Joseph N. Wolukau, Xiao-Hui Zhou, Ying Li, Yong-Bin Zhang, and Jin-Feng Chen
. Foliar and stem disease indices for Cucumis melo L. (unless specified) germplasm in response to D. bryoniae inoculation from a plastic house screen. Table 1. ( continued )Foliar and stem disease indices for Cucumis melo L. (unless
Jiwon Jeong, James Lee, and Donald J. Huber
Cantaloupe ( Cucumis melo L.) melons of the Reticulatus Group, commonly known as cantaloupes or muskmelons, are climacteric fruits in which ripening is highly coordinated by ethylene and have a relatively short storage life ( Seymour and
A.I. López-Sesé and M.L. Gómez-Guillamón
Forty-four accessions of Cucumis melo L. and related wild species were tested for reaction to a yellowing disease, incited by the recently identified cucurbit yellowing stunting disorder virus (CYSDV), under natural and controlled-inoculation conditions. The C. melo TGR-1551 accession and one Cucumis metuliferus Naud. accession were asymptomatic. The segregation ratios obtained following controlled inoculations of the family produced by crossing TGR-1551 with the susceptible Spanish cv. Piel de Sapo revealed that the resistance to CYSDV in TGR-1551 is conditioned by a dominant allele at one locus. The name Cucurbit yellow stunting and symbol Cys is proposed for this locus.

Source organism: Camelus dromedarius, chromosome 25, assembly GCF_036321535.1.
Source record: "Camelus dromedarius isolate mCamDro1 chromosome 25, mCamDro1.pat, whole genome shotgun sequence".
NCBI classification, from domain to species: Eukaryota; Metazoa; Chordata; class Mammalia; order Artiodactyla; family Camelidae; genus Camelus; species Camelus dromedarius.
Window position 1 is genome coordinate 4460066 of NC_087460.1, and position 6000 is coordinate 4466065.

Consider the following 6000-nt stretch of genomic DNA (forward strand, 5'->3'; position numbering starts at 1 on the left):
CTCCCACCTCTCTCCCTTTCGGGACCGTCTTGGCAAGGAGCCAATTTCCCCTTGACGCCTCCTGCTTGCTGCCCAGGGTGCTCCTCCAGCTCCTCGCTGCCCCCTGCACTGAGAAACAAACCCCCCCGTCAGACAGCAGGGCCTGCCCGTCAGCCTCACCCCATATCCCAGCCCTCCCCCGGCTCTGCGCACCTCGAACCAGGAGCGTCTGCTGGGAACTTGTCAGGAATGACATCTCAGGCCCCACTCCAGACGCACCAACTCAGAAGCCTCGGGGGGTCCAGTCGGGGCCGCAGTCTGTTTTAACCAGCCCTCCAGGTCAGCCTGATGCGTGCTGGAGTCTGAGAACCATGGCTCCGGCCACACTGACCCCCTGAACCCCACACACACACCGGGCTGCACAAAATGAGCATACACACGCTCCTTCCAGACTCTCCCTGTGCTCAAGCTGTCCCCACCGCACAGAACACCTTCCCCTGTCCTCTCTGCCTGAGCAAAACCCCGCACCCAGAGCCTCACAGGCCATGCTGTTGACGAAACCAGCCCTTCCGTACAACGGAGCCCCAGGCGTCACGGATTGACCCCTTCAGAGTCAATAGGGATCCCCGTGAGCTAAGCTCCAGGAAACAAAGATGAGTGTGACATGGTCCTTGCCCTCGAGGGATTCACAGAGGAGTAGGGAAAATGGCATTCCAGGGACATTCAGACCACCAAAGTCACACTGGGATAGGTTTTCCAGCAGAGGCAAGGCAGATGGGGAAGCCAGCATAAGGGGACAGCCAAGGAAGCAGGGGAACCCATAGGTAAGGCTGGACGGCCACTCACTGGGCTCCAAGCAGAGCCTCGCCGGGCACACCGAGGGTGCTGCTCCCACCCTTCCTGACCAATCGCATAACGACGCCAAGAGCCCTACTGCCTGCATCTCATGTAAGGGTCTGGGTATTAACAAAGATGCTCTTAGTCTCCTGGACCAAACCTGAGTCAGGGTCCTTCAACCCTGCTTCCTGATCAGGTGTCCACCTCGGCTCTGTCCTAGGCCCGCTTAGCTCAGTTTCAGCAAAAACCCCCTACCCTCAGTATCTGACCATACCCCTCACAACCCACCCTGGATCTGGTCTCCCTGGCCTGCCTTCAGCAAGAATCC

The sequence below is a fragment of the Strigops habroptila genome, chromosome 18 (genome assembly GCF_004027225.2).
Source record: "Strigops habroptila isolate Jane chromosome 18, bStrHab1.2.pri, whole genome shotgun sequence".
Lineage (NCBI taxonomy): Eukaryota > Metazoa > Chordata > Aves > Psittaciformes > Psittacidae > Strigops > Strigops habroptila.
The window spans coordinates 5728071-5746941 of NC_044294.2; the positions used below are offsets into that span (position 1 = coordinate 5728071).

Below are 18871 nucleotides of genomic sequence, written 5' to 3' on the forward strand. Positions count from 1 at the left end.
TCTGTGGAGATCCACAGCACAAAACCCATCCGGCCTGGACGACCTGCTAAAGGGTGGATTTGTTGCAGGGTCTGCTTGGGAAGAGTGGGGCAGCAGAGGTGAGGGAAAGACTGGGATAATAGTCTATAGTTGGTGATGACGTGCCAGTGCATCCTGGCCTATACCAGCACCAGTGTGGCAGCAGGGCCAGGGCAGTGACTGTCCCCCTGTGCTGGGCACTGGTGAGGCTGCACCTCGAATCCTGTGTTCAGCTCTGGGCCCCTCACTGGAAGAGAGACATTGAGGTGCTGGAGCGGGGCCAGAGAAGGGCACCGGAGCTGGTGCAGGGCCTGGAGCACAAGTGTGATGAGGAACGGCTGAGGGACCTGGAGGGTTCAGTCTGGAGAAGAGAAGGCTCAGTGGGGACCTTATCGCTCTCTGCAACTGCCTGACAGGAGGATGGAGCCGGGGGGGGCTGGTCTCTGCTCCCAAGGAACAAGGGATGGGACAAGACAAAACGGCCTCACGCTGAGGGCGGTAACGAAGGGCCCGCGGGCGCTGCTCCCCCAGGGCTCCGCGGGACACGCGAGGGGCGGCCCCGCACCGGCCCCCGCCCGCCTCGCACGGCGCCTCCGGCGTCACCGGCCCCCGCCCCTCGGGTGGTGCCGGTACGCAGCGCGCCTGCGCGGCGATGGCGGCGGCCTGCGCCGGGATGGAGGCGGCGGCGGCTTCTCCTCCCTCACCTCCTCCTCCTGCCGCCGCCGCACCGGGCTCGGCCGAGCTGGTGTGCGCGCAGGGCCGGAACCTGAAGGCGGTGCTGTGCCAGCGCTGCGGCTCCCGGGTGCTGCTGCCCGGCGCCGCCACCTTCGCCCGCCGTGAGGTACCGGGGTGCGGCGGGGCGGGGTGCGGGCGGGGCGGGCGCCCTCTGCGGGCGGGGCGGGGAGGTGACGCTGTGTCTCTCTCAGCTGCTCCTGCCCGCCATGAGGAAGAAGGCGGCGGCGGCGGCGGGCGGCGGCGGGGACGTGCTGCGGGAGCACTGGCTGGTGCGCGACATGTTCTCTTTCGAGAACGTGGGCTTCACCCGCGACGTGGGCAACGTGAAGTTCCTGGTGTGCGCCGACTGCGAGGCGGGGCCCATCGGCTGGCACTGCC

Field evaluations for resistance against downy mildew, incited by Pseudoperonospora cubensis (Berk. & M.A. Curtis) Rostovzev were conducted on 1076 U.S. Plant Introductions (PI) of Cucumis melo L. (melon). A disease index (DI) was calculated for each entry that had one or more resistant plants. Based on DI, PIs 271329 and 401644 were the most resistant overall (DI = 2.6 and 2.8, respectively). However, resistant plants exhibiting reaction type (RT) 3 were identified in 68 accessions, and 110 accessions had moderately resistant (RT 2) plants.
Jiwon Jeong, Jeffrey K. Brecht, Donald J. Huber, and Steven A. Sargent
Ku, 2002 ), papaya ( Carica papaya L.; Ergun and Huber, 2004 ), and ‘Galia’ and ‘Athena’ muskmelons ( Cucumis melo L. var. reticulatus ; Ergun et al., 2005 ; Jeong et al., 2007 ) fruit even when applied at advanced stages of ripening
Raphael Z. Gilbert, Molly M. Kyle, Henry M. Munger, and Stewart M. Gray